The buxom housewife, spotless in her ample dress covered with an abundance of gay embroidery and with ribbons floating from her tiny cap, pressed good food upon us, warm soup, deliciously crusted meat pie, cottage cheese, and sour cream. The bearded husband, hungry for political news, drew Gleb aside and plied him with questions. How long would the present situation last? What were the prospects? And we found it to be true, that wherever in these villages strewn along the valley of the Pinega River we came upon some traces of old-time affluence and stability in the midst of the prevailing mistrust and uncertainties, there loyal people lived with whom we were secure.
For a week we traveled by day and by night, changing horses and coachmen at each village. We depended directly for our food and safety on the inhabitants, a pure Russian breed. Although their political leanings often emerged, a certain political balance was evident. It derived less from any active political interest than from the temperament of a people living precariously by the grace of God, clinging to their land where hardships and the pressures of self- preservation continually shaped and reshaped their hearts and their destiny; and their behavior was natural and self-explanatory.
When we arrived at the last village before reaching Ust' Pinega, Gleb had a severe attack of asthma. Having had no previous experience with this frightening shortness of breath, I did not know how to deal with it. Heat? Should I apply heat? But the condition did not improve. Hour after agonizing hour he lay there, panting and wheezing. All I could do was sit beside him and hold his hand, watching his painfully heaving chest.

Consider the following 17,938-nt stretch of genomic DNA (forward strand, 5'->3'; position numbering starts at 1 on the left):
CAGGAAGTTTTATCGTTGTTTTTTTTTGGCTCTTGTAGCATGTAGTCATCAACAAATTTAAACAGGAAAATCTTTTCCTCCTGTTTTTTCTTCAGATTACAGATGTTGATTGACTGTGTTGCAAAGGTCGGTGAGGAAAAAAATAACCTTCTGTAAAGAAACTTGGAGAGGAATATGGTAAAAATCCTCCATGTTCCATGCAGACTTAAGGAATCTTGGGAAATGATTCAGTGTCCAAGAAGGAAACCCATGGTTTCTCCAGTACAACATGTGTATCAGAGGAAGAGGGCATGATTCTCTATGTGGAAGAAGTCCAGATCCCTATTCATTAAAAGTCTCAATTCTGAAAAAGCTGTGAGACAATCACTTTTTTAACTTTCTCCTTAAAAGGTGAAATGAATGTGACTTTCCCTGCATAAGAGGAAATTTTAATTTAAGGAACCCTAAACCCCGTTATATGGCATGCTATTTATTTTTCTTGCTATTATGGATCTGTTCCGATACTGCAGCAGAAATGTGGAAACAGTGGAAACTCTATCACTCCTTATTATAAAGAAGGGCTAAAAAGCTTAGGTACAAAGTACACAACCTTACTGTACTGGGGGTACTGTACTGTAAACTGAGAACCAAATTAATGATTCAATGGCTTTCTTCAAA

We might have hoped for some sympathy from our hosts in this extremity, but they were afraid. They withdrew silently casting dark glances in our direction. I did not know whether their fear concerned the illness or guilt at harboring a White Army officer. After a day and a half the attack finally subsided and we were able once again to be on our way.
At noon on a bright and sunny day we arrived at Ust' Pinega and the comparative security of the military encampment. The Military Control informed us that a passenger ship had left for Archangel less than an hour earlier.
We went outside, undecided about what to do. A large vessel was coming down the river at full speed, obviously with no intention of stopping. To our surprise, the sergeant of the Military Control came rushing out and signaled the ship. Would he be able to stop it? We saw it slow down, and then very carefully it sidled in toward the small dock. Then I recognized it. It was the Mesopotamia , the hospital ship of late unpleasant memory. On the bridge stood my sarcastic antagonist of yore, the redheaded skipper, critically ob serving the delicate docking maneuver.
The sergeant's request that he take us aboard for Archangel met with courteous agreement. As we met again, the captain expressed his sincere regret over the unfortunate incident involving one of his men and apologized to Gleb. The man had been duly disciplined, he said. During the trip down the river, which lasted until late evening, the captain showered us with special attentions and courtesies. The first mate remained conspicuously invisible.